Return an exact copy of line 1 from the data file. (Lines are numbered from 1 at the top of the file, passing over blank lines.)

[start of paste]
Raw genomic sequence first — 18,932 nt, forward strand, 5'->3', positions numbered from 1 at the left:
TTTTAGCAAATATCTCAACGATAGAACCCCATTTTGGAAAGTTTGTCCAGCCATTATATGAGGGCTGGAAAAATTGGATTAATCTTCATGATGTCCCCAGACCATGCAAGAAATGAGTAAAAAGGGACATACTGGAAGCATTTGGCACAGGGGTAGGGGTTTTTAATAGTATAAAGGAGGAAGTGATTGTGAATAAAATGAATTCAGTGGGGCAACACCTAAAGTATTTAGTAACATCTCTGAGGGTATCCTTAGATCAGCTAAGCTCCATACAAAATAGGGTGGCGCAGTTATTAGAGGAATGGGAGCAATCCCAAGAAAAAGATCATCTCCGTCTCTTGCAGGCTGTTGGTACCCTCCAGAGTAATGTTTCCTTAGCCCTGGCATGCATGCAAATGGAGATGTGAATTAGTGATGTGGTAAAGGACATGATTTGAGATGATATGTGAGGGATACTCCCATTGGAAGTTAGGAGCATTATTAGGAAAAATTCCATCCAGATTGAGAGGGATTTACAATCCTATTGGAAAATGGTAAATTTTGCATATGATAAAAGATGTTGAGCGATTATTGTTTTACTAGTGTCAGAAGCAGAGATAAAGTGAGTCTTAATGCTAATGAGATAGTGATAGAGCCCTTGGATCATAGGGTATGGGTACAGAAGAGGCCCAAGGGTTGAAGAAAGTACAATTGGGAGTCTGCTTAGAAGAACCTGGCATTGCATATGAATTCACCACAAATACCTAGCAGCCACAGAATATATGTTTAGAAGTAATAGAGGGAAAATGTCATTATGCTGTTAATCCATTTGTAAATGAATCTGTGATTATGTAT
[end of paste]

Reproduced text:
Raw genomic sequence first — 18,932 nt, forward strand, 5'->3', positions numbered from 1 at the left: